Precautionary Principle | Chemical & Engineering News
Volume 87 Issue 8 | p. 4 | Letters
Issue Date: February 23, 2009

Precautionary Principle

Department: Letters


Feb. 2, page 18: The water treatment plant associated with Asiatan’s leather tannery in Jiangmen, China, removes particles from the effluent and lowers the chemical oxygen demand of the water. The article stated that heavy metals are also removed, but Asiatan says it avoids using heavy metals in its processes.

TOO OFTEN, criticisms of the precautionary principle are viewed as attacks on environmentalism, or the failure to put human health above the profits of industry (C&EN, Jan. 12, page 3). What must be communicated to the precautionary principle’s proponents is that its application can cause inadvertent environmental harm or risk to human health because it is a fundamentally flawed method of decision-making.

In my book “Lies, Damned Lies, and Science: How To Sort through the Noise around Global Warming, the Latest Health Claims, and Other Scientific Controversies” (FT Press Science, 2009), I show—in the context of the controversy over bisphenol A, genetically engineered food, and other issues—that when the precautionary principle is applied to one technology, the alternative technologies are treated as if they are risk free.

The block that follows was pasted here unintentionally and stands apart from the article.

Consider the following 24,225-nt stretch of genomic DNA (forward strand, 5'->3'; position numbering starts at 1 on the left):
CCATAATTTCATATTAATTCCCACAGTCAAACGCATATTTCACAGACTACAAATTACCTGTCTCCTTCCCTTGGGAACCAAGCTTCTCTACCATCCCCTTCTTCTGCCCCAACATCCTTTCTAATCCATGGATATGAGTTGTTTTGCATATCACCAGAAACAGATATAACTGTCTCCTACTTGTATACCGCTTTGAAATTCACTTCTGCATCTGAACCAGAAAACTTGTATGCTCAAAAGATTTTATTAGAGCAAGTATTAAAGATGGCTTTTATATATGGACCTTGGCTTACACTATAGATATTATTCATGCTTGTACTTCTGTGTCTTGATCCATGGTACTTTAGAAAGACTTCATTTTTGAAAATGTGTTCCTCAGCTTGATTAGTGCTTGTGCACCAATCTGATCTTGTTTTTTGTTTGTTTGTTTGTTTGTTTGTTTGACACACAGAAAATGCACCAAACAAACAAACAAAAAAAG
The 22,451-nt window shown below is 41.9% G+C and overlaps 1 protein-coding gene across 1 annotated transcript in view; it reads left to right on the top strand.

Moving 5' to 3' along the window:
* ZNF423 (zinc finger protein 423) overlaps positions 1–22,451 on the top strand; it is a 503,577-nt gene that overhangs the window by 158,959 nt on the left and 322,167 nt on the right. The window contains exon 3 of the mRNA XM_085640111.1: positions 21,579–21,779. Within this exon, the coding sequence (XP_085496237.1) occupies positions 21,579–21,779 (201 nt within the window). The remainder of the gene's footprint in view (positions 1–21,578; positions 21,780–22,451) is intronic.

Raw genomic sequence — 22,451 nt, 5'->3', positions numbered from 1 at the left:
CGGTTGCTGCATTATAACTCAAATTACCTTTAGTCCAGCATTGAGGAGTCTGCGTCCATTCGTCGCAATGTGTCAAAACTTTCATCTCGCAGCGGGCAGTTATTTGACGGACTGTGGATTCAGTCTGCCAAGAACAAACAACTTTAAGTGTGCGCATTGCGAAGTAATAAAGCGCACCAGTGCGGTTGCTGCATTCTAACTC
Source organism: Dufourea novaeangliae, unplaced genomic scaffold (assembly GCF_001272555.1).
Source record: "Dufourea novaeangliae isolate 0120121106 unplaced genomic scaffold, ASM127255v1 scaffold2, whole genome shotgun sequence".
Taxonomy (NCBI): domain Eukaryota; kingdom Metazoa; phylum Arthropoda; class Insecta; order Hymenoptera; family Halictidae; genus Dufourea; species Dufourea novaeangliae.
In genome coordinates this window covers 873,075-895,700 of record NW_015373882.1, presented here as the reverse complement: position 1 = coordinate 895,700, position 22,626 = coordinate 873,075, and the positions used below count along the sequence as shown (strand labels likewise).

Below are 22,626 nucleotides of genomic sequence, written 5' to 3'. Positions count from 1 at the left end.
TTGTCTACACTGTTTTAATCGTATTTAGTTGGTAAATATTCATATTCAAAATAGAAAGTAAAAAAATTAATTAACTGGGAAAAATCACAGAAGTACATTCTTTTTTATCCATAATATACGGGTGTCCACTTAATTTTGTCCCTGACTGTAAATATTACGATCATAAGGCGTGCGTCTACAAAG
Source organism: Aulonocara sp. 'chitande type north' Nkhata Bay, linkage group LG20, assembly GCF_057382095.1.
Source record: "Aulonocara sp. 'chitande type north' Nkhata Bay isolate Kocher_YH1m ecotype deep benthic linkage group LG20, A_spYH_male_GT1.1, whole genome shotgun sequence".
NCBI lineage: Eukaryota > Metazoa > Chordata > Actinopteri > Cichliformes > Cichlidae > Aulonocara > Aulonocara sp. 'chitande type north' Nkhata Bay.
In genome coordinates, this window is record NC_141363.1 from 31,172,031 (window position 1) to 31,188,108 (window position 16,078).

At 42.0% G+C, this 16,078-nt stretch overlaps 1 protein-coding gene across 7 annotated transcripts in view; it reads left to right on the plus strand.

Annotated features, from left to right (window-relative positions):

The precautionary principle paints technologies as either “good” or “bad” without an appropriate context for comparison. Only by comparing all alternative technologies can a sensible selection be made. Properly reasoned decisions are based on cost-benefit analyses, which compare the environmental, human health, and economic risks and benefits of all alternatives. Not everyone will weigh costs and benefits the same way, but cost-benefit analyses at least get all the pros and cons of all the alternatives on the table rather than ignoring half the story, as does the widely applied precautionary principle.

Sherry Seethaler
La Jolla, Calif.

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